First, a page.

What is the hypothalamus responsible for? We’ve learned about it in school but do you know how important it is for your body? Find out!

The hypothalamus is a key organ in the endocrine system. It has directing functions over the rest of the glands and regulates many normal body cycles, such as sleep or menstruation in women.

The hypothalamus is a small endocrine organ found in the brain. Despite how little we know about it, it is a vitally important part that performs many functions.

This gland is capable of regulating most of the metabolic processes that occur in the human body, in addition to the cycles that determine our routine. Sleep, hunger, body temperature and even social relationships are conditioned by the hypothalamus.

What is and where is the hypothalamus?

The hypothalamus is an endocrine organ. The endocrine system is a set of organs and glands in the body that work through the secretion of substances called hormones.

The hypothalamus, despite being a very small organ, is in charge of controlling many of the other glands. That is to say, that it fulfills a certain task of conducting the rest of the orchestras.

It is located in the center of the brain and, although it is almost the size of a pea, it contains an enormous number and variety of neurons.

The hypothalamus is divided into parts, which we call nuclei. Each of these nuclei is responsible for manufacturing certain types of hormones. Although all nuclei are equally important, some more relevant examples are the arcuate nucleus and the mammillary nucleus.

What is the hypothalamus responsible for?

The functions of the hypothalamus are many and very important for the proper functioning of the body. In particular, homeostasis, that is, the equilibrium state of cells with the internal environment and the environment that surrounds us, depends on this organ.

Some of these functions are as follows:

Regulation of body temperature: the hypothalamus regulates body temperature through sweat and by controlling the respiratory rate. This causes the body to lose heat when it is generating too much of it.

Control of appetite and thirst: the pituitary gland releases hormones that control factors such as blood sugar and fatty acids. In addition, there are substances such as antidiuretic hormone that promote or inhibit thirst.

Modification of the sleep-wake cycle: the hypothalamus receives information from, for example, the retina, which gives signals about the amount of ambient light. When the amount of light is low, melatonin is released to stimulate and induce sleep.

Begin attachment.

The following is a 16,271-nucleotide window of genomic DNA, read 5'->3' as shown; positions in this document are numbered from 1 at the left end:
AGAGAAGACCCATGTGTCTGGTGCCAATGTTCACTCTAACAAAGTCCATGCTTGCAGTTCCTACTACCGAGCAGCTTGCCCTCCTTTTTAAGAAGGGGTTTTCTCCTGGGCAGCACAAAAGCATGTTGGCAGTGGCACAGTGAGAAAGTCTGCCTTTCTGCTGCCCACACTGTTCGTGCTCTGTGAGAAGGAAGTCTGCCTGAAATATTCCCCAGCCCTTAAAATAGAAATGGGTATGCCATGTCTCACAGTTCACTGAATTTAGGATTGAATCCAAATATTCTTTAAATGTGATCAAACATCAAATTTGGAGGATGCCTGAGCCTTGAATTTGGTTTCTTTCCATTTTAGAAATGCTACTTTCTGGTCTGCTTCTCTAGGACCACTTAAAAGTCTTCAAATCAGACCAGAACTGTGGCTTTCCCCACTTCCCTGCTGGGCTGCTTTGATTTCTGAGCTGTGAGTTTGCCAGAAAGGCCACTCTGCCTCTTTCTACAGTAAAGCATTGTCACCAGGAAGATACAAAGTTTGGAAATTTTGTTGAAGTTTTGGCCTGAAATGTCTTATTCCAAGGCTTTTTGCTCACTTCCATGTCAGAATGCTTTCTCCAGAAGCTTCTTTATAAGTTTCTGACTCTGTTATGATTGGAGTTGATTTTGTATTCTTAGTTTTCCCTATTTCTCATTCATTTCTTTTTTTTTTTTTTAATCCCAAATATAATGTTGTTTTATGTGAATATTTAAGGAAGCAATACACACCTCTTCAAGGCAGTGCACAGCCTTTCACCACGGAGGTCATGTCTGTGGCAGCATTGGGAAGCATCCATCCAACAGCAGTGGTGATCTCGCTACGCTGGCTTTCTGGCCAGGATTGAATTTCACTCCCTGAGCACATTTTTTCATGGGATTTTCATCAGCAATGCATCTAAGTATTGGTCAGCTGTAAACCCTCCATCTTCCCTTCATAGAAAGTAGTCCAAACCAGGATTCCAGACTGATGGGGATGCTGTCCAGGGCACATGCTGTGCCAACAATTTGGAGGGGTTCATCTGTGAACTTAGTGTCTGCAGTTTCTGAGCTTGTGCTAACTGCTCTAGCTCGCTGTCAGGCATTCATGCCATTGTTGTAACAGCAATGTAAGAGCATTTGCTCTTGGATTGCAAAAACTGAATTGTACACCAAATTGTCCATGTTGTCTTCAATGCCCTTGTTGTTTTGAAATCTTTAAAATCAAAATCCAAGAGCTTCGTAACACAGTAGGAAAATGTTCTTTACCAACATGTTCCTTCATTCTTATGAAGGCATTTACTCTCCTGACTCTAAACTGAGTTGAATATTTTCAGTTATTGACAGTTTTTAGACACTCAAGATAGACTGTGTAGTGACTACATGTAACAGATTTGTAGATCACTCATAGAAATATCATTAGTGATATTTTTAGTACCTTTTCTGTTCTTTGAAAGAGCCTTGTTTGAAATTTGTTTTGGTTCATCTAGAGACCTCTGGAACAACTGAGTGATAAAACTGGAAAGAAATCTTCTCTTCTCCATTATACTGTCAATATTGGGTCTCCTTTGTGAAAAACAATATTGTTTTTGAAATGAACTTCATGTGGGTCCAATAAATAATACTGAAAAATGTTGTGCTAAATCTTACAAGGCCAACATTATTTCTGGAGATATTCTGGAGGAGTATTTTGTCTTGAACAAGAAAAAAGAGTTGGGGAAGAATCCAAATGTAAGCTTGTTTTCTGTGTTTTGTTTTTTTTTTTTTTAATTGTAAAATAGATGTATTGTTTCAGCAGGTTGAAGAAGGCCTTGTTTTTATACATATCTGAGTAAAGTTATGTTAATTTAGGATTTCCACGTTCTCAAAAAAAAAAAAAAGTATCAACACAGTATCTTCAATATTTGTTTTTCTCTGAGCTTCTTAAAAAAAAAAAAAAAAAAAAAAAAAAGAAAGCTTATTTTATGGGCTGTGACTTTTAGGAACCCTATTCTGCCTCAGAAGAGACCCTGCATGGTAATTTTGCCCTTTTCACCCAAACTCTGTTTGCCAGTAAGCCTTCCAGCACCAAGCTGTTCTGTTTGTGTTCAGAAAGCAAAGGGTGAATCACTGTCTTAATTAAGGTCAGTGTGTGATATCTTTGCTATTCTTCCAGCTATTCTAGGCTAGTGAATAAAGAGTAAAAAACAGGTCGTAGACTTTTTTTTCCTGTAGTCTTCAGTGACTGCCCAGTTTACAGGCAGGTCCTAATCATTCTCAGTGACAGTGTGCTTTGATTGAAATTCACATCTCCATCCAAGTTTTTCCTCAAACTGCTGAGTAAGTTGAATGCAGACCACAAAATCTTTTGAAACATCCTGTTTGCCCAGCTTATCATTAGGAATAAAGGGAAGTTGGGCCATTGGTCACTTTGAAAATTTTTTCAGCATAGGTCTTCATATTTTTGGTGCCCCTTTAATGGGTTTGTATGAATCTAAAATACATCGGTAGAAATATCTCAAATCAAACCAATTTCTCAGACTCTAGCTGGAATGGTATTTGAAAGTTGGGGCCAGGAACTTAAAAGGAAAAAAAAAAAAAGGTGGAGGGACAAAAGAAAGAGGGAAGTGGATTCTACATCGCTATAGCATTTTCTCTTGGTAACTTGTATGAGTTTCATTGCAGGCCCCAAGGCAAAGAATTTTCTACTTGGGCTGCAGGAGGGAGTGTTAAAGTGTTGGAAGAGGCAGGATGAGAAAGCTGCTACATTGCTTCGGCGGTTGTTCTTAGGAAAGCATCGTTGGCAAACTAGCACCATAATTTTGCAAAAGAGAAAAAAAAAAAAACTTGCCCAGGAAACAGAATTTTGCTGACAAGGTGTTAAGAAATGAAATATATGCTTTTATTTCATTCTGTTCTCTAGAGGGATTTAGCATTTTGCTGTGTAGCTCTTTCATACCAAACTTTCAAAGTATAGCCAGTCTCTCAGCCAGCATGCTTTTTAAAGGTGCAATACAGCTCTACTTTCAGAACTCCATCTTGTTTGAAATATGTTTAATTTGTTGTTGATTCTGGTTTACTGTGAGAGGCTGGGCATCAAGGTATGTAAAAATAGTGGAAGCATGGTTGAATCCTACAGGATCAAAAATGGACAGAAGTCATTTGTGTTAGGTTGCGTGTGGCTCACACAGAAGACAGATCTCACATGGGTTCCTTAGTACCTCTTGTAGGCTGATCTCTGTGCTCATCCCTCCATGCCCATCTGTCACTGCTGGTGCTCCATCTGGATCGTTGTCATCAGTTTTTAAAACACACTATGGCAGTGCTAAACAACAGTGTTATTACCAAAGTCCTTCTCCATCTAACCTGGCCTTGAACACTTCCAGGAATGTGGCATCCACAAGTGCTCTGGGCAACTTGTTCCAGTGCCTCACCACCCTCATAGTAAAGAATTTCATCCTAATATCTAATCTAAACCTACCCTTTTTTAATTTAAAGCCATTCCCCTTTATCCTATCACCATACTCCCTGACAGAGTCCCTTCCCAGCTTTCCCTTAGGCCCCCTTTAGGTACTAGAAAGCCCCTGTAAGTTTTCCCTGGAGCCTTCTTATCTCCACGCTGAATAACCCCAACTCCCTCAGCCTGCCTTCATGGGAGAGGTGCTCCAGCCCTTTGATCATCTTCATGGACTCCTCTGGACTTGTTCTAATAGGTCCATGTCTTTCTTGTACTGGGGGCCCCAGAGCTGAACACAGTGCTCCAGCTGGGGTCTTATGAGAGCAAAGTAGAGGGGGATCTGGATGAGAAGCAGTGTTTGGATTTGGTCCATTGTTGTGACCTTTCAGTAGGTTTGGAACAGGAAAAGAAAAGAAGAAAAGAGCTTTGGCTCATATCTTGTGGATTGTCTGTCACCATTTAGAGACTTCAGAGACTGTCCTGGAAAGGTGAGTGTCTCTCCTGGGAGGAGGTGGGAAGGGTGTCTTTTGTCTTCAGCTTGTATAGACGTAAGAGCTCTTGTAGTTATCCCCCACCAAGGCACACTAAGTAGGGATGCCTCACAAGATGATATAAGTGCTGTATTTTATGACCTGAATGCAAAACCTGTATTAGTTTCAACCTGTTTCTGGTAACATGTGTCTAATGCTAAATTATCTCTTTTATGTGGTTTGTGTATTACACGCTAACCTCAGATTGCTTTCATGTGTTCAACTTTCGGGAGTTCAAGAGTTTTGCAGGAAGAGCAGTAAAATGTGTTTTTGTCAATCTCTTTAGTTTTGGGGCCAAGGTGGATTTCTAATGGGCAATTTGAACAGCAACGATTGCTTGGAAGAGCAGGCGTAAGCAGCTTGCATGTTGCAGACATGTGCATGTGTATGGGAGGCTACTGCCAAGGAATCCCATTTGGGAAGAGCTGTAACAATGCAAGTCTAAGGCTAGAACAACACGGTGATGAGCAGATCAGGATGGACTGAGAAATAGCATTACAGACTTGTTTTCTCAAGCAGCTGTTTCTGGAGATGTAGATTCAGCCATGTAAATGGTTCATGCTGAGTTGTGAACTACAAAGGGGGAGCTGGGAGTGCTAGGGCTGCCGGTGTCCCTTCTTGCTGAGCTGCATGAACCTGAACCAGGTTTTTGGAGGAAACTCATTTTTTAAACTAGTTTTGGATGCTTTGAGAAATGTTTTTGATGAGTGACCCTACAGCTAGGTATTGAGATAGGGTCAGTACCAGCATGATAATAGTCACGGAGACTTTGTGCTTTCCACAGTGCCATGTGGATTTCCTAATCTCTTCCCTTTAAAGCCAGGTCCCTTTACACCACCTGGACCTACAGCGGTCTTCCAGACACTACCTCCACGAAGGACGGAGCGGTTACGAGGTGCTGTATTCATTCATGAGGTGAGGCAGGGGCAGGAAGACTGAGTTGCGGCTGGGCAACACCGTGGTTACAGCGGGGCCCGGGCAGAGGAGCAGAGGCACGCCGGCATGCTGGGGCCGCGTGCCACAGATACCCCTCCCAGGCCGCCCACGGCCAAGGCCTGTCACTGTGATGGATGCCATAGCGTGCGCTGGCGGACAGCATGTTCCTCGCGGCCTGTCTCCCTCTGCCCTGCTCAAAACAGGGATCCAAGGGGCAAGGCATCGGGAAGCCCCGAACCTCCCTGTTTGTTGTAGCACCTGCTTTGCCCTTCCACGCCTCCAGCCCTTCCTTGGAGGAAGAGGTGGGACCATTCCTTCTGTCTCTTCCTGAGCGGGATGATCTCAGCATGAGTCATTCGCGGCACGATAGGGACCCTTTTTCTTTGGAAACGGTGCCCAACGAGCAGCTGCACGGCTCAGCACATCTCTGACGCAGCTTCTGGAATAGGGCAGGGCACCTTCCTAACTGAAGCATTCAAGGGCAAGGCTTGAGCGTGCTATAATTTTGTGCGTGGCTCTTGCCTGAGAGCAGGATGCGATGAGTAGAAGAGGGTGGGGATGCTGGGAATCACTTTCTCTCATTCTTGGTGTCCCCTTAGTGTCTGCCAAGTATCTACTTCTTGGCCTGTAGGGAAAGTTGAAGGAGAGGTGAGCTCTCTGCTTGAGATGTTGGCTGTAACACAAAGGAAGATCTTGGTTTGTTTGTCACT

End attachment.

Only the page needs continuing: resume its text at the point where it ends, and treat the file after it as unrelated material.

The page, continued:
Mating: through the hormone oxytocin, which plays a role in paternal behavior or in the dilation of the cervix during childbirth, the hypothalamus intervenes in the cycles related to fertility, the maintenance of pregnancy and breastfeeding. By controlling sex hormones, it modifies the menstrual cycle and sperm production.

How does it carry out its functions?

The hypothalamus, in its different nuclei, manufactures and secretes hormones, as well as inhibitory and activating factors. These substances travel through the blood to connect with the pituitary.

The pituitary is another endocrine organ that is located somewhat lower than the hypothalamus. It is responsible for manufacturing more hormones and extending the factors and signals of the hypothalamus to the rest of the body. Thus, these will reach their target organs, which will be the ones that ultimately execute the actions.

The conductor of the orchestra is the hypothalamus

The hypothalamus is the main endocrine organ, responsible for regulating the functions of the rest of the glands in the body. Its proper functioning is necessary for the human body to act normally.

Therefore, diseases or accidents that affect the hypothalamus will make it not work as it should. This alters the regulation of many aspects of the body. That is why we say that he is a conductor, since he has the ability to balance the general hormonal movement.

In case of noticing any symptoms of any of the functions that the hypothalamus carries out, we must go to the specialist, so that he is the one who studies what happens and establishes the diagnosis. The best option is an endocrinologist, who is a doctor who specializes in hormones.

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